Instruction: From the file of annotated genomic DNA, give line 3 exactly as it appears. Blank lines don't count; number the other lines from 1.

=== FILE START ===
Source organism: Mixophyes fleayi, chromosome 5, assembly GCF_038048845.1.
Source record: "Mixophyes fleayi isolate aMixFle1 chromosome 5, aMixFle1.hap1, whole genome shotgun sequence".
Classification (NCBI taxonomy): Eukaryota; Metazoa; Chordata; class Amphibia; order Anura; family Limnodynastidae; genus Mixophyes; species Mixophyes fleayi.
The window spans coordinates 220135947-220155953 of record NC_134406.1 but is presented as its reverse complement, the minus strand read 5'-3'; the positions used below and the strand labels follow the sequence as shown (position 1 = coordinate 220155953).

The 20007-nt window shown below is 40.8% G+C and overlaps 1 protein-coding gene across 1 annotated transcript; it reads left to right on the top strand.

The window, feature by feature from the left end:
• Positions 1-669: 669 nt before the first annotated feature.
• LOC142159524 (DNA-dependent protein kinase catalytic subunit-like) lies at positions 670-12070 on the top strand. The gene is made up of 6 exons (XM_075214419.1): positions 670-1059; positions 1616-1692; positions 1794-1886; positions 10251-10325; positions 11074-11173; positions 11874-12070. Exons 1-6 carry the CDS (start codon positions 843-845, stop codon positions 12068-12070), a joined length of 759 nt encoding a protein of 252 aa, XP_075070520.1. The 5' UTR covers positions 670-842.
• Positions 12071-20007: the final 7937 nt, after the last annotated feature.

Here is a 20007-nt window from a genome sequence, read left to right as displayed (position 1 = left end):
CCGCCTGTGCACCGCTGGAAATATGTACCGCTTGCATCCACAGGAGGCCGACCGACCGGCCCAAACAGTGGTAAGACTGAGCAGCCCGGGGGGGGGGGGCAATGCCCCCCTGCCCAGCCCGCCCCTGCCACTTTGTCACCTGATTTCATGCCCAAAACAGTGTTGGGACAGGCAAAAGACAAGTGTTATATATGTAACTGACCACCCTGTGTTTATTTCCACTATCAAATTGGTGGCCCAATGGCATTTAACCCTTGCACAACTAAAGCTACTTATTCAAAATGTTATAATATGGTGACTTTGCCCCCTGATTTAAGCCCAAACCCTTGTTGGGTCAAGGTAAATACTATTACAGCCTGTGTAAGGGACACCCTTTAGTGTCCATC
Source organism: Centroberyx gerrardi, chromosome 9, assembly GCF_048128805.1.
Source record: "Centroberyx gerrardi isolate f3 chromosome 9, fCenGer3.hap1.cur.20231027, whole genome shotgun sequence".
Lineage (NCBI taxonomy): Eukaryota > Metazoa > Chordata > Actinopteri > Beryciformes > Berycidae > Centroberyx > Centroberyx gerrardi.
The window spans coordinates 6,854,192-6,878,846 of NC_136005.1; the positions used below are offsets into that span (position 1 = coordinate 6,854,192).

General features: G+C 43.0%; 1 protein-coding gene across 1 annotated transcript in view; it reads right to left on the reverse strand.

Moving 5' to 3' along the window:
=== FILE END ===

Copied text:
Classification (NCBI taxonomy): Eukaryota; Metazoa; Chordata; class Amphibia; order Anura; family Limnodynastidae; genus Mixophyes; species Mixophyes fleayi.